Re: [isabelle] Let and commutative rewrite rules

On 08/05/2015 15:29, Andreas Lochbihler wrote:
Hi Tobias,

On 08/05/15 13:41, Tobias Nipkow wrote:
I like the elimination of atomic let bindings (and the elimination if there
are <= 1
occurrences of the bound variable), but not the rest of the current let_simp.
If possible,
I would relegate that to a special simproc that can be activated on demand.
These cases I like, too, but they are not part of Norbert's special case.

That is my point, I would like to separate out the rest of his code.


A mechanism to make let-bindings in a goal available as assumptions (as in
HOL4) would be
nice, but that only seems to sense in combination with a structured proof that
can access
these assumption by some name.
I would already be very happy to float lets consistently outwards - if the
classical reasoner also knows what to do with them. At least, they would no
longer intervene with other rewrite rules as in "map f (let g = h a in map g
ys)", where the let prevents the simp rule "map f (map g xs) = map (f o g) xs"
from triggering.

I find these intervening control operators (let, if, case, ...) pretty annoying
- especially if the occur under lambdas where the splitter cannot extract them
automatically. But that's a different story.


On 08/05/2015 09:46, Andreas Lochbihler wrote:
Dear Tobias,

An informal explanation of the code is in the NEWS file (for Isabelle2005). It
explains pretty well what is going on.

   Simplifier: new simproc for "let x = a in f x".  If a is a free or
   bound variable or a constant then the let is unfolded.  Otherwise
   first a is simplified to b, and then f b is simplified to g. If
   possible we abstract b from g arriving at "let x = b in h x",
   otherwise we unfold the let and arrive at g.

Unfortunately, this does not help much in understanding the motivation and
indented use cases for the simproc. From a proving perspective, Norbert's case
looks quite pragmatic to me: let's inline and see what happens - maybe one can
regain the abstraction afterwards. Thus, the simproc breaks the abstraction of
the binding - if more can be done, then it will be done.

This is in line with my experience. Let bindings help to make definitions more
readable, but for proving, I usually just get rid of them by unfolding Let_def,
because the classical reasoner does not deal with them at all and the simplifier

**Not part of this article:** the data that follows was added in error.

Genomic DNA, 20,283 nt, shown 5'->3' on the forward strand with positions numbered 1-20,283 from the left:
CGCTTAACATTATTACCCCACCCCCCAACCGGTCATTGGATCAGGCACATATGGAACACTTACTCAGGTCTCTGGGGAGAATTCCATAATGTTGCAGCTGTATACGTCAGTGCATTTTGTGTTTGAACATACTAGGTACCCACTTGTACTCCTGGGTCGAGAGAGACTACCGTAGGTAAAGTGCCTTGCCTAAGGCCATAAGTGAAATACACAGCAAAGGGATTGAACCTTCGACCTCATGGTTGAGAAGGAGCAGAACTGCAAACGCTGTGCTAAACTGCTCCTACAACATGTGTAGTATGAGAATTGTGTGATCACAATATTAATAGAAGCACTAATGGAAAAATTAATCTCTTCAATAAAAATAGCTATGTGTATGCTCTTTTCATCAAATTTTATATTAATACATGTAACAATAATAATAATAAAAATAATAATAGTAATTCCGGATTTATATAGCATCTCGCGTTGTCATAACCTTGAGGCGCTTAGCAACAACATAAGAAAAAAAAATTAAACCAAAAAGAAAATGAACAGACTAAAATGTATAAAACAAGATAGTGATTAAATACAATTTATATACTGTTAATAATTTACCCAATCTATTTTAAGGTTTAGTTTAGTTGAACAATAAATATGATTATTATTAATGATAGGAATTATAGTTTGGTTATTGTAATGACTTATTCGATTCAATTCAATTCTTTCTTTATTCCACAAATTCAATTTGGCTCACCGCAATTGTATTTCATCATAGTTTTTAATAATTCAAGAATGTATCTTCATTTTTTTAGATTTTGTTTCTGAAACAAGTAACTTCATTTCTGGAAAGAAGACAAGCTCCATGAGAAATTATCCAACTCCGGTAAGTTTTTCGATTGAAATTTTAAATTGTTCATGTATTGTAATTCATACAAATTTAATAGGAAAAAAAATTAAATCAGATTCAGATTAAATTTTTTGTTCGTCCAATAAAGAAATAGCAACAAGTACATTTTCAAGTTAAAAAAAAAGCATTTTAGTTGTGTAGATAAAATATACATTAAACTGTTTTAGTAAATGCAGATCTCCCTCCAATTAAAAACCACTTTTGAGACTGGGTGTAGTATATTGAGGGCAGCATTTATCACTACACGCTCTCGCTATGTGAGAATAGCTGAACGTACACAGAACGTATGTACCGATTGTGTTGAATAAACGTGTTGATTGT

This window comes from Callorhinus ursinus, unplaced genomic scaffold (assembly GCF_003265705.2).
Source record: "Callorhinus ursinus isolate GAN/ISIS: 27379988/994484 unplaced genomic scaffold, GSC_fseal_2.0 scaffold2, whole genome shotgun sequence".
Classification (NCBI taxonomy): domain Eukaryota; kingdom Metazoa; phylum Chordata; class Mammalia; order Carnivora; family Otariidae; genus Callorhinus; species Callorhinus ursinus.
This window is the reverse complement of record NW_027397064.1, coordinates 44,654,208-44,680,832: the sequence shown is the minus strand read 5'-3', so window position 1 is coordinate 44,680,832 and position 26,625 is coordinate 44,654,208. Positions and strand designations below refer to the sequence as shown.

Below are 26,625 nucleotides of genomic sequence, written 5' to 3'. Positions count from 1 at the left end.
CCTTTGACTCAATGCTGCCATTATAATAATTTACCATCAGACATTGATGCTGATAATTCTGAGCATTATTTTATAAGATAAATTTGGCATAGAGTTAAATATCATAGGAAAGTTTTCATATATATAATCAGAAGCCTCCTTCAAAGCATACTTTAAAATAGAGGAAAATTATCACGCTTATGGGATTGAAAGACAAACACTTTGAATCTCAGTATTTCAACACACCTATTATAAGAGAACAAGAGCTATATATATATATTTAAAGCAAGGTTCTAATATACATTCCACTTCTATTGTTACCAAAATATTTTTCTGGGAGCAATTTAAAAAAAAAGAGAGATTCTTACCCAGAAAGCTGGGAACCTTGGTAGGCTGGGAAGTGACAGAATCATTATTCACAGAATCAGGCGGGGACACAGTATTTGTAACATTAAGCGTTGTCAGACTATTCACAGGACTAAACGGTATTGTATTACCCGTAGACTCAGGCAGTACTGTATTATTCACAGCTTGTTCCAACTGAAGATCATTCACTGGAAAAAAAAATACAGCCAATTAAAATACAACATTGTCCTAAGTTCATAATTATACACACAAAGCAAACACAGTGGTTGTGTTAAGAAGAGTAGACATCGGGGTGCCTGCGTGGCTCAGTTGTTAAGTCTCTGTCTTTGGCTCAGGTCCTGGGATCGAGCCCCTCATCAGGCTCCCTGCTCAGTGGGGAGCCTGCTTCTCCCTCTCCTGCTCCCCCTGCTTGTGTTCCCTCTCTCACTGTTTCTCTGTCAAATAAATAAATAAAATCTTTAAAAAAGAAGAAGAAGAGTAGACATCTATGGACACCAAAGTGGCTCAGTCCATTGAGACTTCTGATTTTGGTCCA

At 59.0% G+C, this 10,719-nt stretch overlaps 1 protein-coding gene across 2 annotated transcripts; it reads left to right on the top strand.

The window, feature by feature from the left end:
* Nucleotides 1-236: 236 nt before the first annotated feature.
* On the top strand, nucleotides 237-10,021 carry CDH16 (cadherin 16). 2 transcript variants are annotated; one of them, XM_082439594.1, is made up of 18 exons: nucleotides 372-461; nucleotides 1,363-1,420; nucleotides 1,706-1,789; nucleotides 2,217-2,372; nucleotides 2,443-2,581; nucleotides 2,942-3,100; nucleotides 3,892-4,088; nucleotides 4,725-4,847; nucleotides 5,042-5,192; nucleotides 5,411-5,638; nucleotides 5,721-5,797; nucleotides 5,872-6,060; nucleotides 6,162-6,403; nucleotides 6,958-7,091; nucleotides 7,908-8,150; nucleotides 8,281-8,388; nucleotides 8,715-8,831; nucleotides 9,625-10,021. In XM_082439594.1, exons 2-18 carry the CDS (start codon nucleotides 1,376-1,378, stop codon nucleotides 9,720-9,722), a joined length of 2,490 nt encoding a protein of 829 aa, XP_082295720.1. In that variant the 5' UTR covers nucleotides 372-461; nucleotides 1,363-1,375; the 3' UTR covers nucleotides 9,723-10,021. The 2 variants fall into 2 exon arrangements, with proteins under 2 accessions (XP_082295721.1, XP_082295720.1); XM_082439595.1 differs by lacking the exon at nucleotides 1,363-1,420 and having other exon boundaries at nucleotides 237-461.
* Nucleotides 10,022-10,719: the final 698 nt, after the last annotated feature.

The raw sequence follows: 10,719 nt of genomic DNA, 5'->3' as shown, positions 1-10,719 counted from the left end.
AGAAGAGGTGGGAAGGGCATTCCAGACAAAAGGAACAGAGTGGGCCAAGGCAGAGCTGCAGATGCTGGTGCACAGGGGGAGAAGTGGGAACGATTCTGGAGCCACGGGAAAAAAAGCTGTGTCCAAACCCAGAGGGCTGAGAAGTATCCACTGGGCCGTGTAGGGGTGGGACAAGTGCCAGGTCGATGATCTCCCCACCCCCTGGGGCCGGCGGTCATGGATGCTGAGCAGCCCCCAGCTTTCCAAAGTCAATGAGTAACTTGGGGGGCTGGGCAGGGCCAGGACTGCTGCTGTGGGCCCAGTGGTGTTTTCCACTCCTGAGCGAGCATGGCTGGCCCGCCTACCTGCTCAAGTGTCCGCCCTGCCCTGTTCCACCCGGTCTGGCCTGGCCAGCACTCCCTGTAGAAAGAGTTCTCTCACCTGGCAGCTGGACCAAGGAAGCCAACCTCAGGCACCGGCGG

does these funny transformations.

I am not really happy with this behaviour. I'd prefer something (maybe a
different let) that respects the abstraction. What are your and others'
experience with this?

Below are my thoughts on respecting the abstraction:

 From a conceptual point of view, the let binding should respect the
abstraction. That is, the new variable should be treated like a fresh constant -
this is presently the case without the simproc. Unfortunately, proving then
becomes a nightmare because no properties of the variable are known to the
provers. It would be good to have some mechanism that automatically transfers
the required properties from the bound term to the variable, but it is not clear
what these properties should be. In fact, being equal to the bound term is also
a property. So the simproc let_simp just goes all the way of transferring the
properties by inlining.

Still, I wonder whether let_simp is doing to much. Essentially, it tries to
guess when the binding should be unfolded (by trying out all possibilities). The
other abstraction facilities in Isabelle such as definition and function have
well-defined rules for when to break the abstraction automatically: definition
only explicitly when the user unfolds the defining equation, and function when
the argument matches the pattern. This seems to work rather well in practice.
With let_simp, it does not work for bindings.

Unfortunately, I do not a good understanding of how such on-the-fly abstractions
(let bindings) should be handled in general. I just have a few data points.
Norrish and Slind (TPHOLs 2005 proof pearl) argue that it is important in some
cases to keep the abstraction of let bindings (and the names of the bound
variables). Their approach extracts let bindings from proof goals and makes them
available as assumptions. Thus, the user can manually derive the required
properties for the bound variables and---equally importantly---the let bindings
are out of the way in the proof term.

Urban mentioned a similar problem in

What I like about let_simp is that it eliminates duplicate let bindings, i.e.,
the term

   let x = f a b in let y = f a b in P x x y y


   let x = f a b in P x x x x

It also folds the abstraction if the bound term occurs in the body:

   let x = f a b in P x x (f a b)


   let x = f a b in P x x x

Unfortunately, the current simproc does not get the let out of the way. For
example, to prove the following, I have to unfold the binding.

   1 + (let x = f a in x + x) = (let x = f a in 1 + (x + x))


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